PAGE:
My colleague wrote 13 offers for one of her clients before the 13th was accepted. If you don't have cash, you can't beat out cash investors. Ignore that for now, you can only do what you can do. I assume you are writing offers on lower price point homes, perhaps bank owned or short sale. So, are you doing all you can do? Are you writing full price offers? Are you willing to waive inspection or do a pre-inspection? Are you supplying an airtight lender approval letter? (Make sure you have not just had a conversation with your lender but that you have completed you application with your lender. That makes it a much stronger lender approval letter.) My point is that there are a lot of things that buyers do that sabotage their offer without even realizing that's what they are doing. Make sure you are working with a broker that is representing you (and only you) and telling you what you NEED to hear and not what you WANT to hear. ... more
0 votes 8 answers Share Flag
Fri Oct 28, 2011
Michael Cheng answered:
You'll have to get your Realtor to ask the listing agent if he'll accept a backup offer. Fannie Mae will just look at the one offer submitted. If Fannie Mae rejects the offer, then the listing agent may submit your backup offer. ... more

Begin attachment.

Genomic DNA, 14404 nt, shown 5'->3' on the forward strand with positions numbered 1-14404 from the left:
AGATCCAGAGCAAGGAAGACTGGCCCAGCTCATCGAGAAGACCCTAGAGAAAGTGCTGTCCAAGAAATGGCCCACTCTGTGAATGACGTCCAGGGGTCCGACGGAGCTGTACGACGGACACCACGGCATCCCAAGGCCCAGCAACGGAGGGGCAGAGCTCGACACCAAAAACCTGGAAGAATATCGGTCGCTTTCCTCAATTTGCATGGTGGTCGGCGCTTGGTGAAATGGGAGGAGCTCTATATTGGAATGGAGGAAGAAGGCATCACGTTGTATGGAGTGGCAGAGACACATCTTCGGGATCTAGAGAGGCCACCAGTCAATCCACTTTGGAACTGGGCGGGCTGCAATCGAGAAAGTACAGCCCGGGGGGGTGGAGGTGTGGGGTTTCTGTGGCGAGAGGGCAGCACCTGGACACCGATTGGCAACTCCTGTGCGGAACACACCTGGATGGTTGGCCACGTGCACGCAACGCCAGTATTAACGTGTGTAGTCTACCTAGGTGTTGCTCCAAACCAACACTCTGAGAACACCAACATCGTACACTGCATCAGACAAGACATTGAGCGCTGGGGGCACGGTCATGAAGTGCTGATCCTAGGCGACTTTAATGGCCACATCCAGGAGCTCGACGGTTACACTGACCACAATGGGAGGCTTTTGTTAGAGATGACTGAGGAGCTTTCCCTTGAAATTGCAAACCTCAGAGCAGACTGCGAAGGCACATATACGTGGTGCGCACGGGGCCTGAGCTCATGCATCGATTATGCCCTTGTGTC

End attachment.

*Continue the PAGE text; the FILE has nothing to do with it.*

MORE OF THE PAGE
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Fri Nov 7, 2014
Tim Moore answered:
All should be good as long as it is working properly. The bad things can happen if you lose power and continue to use the toilet. All things can break, but they work pretty well and should last a long time. ... more
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Wed Mar 26, 2014
David Sligar answered:
Hello, If you buy it as in investment property first with 25% down the process should be relatively painless.
If you buy it owner occupied you might likely have a job here that is secure. Also you could buy it as a vacation rental. Let me know if you have more questions.
David
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Thu Jan 5, 2012
Dave Skow answered:
likely best bet will be to stay in NE quadrant ( wedgewood, bryant , wallingford , laurelhurst , view ridge ) ...
0 votes 27 answers Share Flag
Thu Jan 30, 2014
Mack McCoy answered:
No. Don't worry about it. If there is actual structural damage, ask to have the affected wood replaced. Carpenter ants do not destroy Seattle houses.

All the best,
0 votes 13 answers Share Flag
Mon Sep 5, 2011
Kary Krismer answered:
First, I think many of the bank contracts deny a commission if the buyer is an agent.

Second, I think most brokerages now don't take on new agents and allow them a commission free transaction right out of the gate. Liability in exchange for no commission is not a good trade off.

Beyond that though, a bank owned property is not something that you want to cut your teeth on, whether it's for you or a client. They are more risky.